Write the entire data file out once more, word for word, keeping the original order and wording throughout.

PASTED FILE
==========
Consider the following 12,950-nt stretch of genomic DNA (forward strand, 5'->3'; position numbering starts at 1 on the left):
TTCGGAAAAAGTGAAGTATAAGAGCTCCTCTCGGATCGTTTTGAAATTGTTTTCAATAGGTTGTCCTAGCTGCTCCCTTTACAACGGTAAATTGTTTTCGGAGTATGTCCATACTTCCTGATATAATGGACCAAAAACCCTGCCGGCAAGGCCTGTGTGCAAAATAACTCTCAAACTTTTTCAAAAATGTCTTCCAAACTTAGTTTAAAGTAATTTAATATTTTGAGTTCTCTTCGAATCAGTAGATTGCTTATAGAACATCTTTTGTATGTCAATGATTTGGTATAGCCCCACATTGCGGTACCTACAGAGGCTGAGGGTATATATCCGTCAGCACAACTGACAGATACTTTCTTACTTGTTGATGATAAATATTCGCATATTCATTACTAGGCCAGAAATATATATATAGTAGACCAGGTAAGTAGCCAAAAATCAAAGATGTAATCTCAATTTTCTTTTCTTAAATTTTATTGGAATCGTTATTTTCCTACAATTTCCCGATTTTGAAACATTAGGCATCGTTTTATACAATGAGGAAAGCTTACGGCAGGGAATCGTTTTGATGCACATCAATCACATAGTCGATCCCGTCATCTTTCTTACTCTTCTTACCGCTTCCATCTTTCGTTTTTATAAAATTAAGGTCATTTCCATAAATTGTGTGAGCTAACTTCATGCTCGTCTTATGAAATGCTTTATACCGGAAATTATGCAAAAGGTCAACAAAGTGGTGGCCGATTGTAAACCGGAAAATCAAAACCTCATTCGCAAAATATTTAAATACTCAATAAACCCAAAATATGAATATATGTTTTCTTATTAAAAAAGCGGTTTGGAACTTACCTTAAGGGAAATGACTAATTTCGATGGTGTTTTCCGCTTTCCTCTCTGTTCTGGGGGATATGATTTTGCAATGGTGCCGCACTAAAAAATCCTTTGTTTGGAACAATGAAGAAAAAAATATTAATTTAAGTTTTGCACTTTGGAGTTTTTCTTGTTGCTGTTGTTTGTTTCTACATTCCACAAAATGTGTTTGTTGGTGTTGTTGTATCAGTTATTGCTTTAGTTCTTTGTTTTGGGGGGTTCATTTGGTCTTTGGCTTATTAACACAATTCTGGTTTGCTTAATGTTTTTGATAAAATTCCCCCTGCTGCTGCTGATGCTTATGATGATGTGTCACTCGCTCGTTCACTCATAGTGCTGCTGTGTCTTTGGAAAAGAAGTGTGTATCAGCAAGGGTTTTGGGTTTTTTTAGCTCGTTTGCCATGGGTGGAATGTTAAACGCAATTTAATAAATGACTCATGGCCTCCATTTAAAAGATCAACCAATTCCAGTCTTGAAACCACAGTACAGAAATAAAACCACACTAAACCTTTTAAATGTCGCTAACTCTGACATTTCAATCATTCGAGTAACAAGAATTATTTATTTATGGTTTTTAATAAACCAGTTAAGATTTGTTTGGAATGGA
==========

Consider the following 12,950-nt stretch of genomic DNA (forward strand, 5'->3'; position numbering starts at 1 on the left):
TTCGGAAAAAGTGAAGTATAAGAGCTCCTCTCGGATCGTTTTGAAATTGTTTTCAATAGGTTGTCCTAGCTGCTCCCTTTACAACGGTAAATTGTTTTCGGAGTATGTCCATACTTCCTGATATAATGGACCAAAAACCCTGCCGGCAAGGCCTGTGTGCAAAATAACTCTCAAACTTTTTCAAAAATGTCTTCCAAACTTAGTTTAAAGTAATTTAATATTTTGAGTTCTCTTCGAATCAGTAGATTGCTTATAGAACATCTTTTGTATGTCAATGATTTGGTATAGCCCCACATTGCGGTACCTACAGAGGCTGAGGGTATATATCCGTCAGCACAACTGACAGATACTTTCTTACTTGTTGATGATAAATATTCGCATATTCATTACTAGGCCAGAAATATATATATAGTAGACCAGGTAAGTAGCCAAAAATCAAAGATGTAATCTCAATTTTCTTTTCTTAAATTTTATTGGAATCGTTATTTTCCTACAATTTCCCGATTTTGAAACATTAGGCATCGTTTTATACAATGAGGAAAGCTTACGGCAGGGAATCGTTTTGATGCACATCAATCACATAGTCGATCCCGTCATCTTTCTTACTCTTCTTACCGCTTCCATCTTTCGTTTTTATAAAATTAAGGTCATTTCCATAAATTGTGTGAGCTAACTTCATGCTCGTCTTATGAAATGCTTTATACCGGAAATTATGCAAAAGGTCAACAAAGTGGTGGCCGATTGTAAACCGGAAAATCAAAACCTCATTCGCAAAATATTTAAATACTCAATAAACCCAAAATATGAATATATGTTTTCTTATTAAAAAAGCGGTTTGGAACTTACCTTAAGGGAAATGACTAATTTCGATGGTGTTTTCCGCTTTCCTCTCTGTTCTGGGGGATATGATTTTGCAATGGTGCCGCACTAAAAAATCCTTTGTTTGGAACAATGAAGAAAAAAATATTAATTTAAGTTTTGCACTTTGGAGTTTTTCTTGTTGCTGTTGTTTGTTTCTACATTCCACAAAATGTGTTTGTTGGTGTTGTTGTATCAGTTATTGCTTTAGTTCTTTGTTTTGGGGGGTTCATTTGGTCTTTGGCTTATTAACACAATTCTGGTTTGCTTAATGTTTTTGATAAAATTCCCCCTGCTGCTGCTGATGCTTATGATGATGTGTCACTCGCTCGTTCACTCATAGTGCTGCTGTGTCTTTGGAAAAGAAGTGTGTATCAGCAAGGGTTTTGGGTTTTTTTAGCTCGTTTGCCATGGGTGGAATGTTAAACGCAATTTAATAAATGACTCATGGCCTCCATTTAAAAGATCAACCAATTCCAGTCTTGAAACCACAGTACAGAAATAAAACCACACTAAACCTTTTAAATGTCGCTAACTCTGACATTTCAATCATTCGAGTAACAAGAATTATTTATTTATGGTTTTTAATAAACCAGTTAAGATTTGTTTGGAATGGA